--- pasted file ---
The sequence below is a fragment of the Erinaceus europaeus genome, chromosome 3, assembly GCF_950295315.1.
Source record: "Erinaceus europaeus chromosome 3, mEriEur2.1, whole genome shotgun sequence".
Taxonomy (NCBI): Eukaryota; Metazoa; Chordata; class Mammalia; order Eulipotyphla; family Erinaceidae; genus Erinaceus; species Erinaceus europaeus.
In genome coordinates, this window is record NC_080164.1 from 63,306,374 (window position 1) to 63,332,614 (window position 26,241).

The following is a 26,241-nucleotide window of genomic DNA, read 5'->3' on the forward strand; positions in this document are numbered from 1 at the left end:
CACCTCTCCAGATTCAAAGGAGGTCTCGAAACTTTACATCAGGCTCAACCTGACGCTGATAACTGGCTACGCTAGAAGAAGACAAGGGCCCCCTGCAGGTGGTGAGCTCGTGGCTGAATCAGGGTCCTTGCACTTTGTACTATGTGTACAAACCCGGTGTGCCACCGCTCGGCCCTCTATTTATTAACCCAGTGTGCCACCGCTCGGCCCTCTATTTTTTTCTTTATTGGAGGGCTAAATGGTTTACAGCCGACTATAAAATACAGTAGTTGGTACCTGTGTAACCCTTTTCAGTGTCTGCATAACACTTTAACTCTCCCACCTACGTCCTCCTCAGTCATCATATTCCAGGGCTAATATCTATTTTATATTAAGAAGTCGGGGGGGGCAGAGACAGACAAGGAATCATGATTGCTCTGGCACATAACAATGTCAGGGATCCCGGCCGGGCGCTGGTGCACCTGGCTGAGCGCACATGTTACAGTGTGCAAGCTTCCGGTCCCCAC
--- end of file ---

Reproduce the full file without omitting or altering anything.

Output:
The sequence below is a fragment of the Erinaceus europaeus genome, chromosome 3, assembly GCF_950295315.1.
Source record: "Erinaceus europaeus chromosome 3, mEriEur2.1, whole genome shotgun sequence".
Taxonomy (NCBI): Eukaryota; Metazoa; Chordata; class Mammalia; order Eulipotyphla; family Erinaceidae; genus Erinaceus; species Erinaceus europaeus.
In genome coordinates, this window is record NC_080164.1 from 63,306,374 (window position 1) to 63,332,614 (window position 26,241).

The following is a 26,241-nucleotide window of genomic DNA, read 5'->3' on the forward strand; positions in this document are numbered from 1 at the left end:
CACCTCTCCAGATTCAAAGGAGGTCTCGAAACTTTACATCAGGCTCAACCTGACGCTGATAACTGGCTACGCTAGAAGAAGACAAGGGCCCCCTGCAGGTGGTGAGCTCGTGGCTGAATCAGGGTCCTTGCACTTTGTACTATGTGTACAAACCCGGTGTGCCACCGCTCGGCCCTCTATTTATTAACCCAGTGTGCCACCGCTCGGCCCTCTATTTTTTTCTTTATTGGAGGGCTAAATGGTTTACAGCCGACTATAAAATACAGTAGTTGGTACCTGTGTAACCCTTTTCAGTGTCTGCATAACACTTTAACTCTCCCACCTACGTCCTCCTCAGTCATCATATTCCAGGGCTAATATCTATTTTATATTAAGAAGTCGGGGGGGGCAGAGACAGACAAGGAATCATGATTGCTCTGGCACATAACAATGTCAGGGATCCCGGCCGGGCGCTGGTGCACCTGGCTGAGCGCACATGTTACAGTGTGCAAGCTTCCGGTCCCCAC